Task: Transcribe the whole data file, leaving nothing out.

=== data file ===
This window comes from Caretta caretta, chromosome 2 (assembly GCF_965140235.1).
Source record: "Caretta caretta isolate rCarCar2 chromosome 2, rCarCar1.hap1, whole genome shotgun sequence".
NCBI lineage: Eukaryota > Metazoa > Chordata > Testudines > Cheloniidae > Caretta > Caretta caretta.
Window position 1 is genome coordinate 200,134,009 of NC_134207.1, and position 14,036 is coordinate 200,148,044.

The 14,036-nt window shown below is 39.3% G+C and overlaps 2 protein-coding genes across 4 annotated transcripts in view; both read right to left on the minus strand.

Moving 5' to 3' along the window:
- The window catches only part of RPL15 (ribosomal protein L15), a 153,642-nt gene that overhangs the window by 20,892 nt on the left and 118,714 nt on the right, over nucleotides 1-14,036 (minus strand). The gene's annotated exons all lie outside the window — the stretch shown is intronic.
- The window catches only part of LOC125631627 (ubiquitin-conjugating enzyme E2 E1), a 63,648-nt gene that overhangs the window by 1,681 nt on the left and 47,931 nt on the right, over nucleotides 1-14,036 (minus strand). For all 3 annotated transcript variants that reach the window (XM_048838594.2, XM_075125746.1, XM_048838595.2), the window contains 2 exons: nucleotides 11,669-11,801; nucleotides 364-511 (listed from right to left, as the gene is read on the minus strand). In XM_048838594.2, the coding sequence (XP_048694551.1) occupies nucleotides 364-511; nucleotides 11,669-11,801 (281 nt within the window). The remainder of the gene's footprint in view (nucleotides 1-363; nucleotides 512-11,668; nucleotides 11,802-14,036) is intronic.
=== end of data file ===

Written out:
This window comes from Caretta caretta, chromosome 2 (assembly GCF_965140235.1).
Source record: "Caretta caretta isolate rCarCar2 chromosome 2, rCarCar1.hap1, whole genome shotgun sequence".
NCBI lineage: Eukaryota > Metazoa > Chordata > Testudines > Cheloniidae > Caretta > Caretta caretta.
Window position 1 is genome coordinate 200,134,009 of NC_134207.1, and position 14,036 is coordinate 200,148,044.

The 14,036-nt window shown below is 39.3% G+C and overlaps 2 protein-coding genes across 4 annotated transcripts in view; both read right to left on the minus strand.

Moving 5' to 3' along the window:
- The window catches only part of RPL15 (ribosomal protein L15), a 153,642-nt gene that overhangs the window by 20,892 nt on the left and 118,714 nt on the right, over nucleotides 1-14,036 (minus strand). The gene's annotated exons all lie outside the window — the stretch shown is intronic.
- The window catches only part of LOC125631627 (ubiquitin-conjugating enzyme E2 E1), a 63,648-nt gene that overhangs the window by 1,681 nt on the left and 47,931 nt on the right, over nucleotides 1-14,036 (minus strand). For all 3 annotated transcript variants that reach the window (XM_048838594.2, XM_075125746.1, XM_048838595.2), the window contains 2 exons: nucleotides 11,669-11,801; nucleotides 364-511 (listed from right to left, as the gene is read on the minus strand). In XM_048838594.2, the coding sequence (XP_048694551.1) occupies nucleotides 364-511; nucleotides 11,669-11,801 (281 nt within the window). The remainder of the gene's footprint in view (nucleotides 1-363; nucleotides 512-11,668; nucleotides 11,802-14,036) is intronic.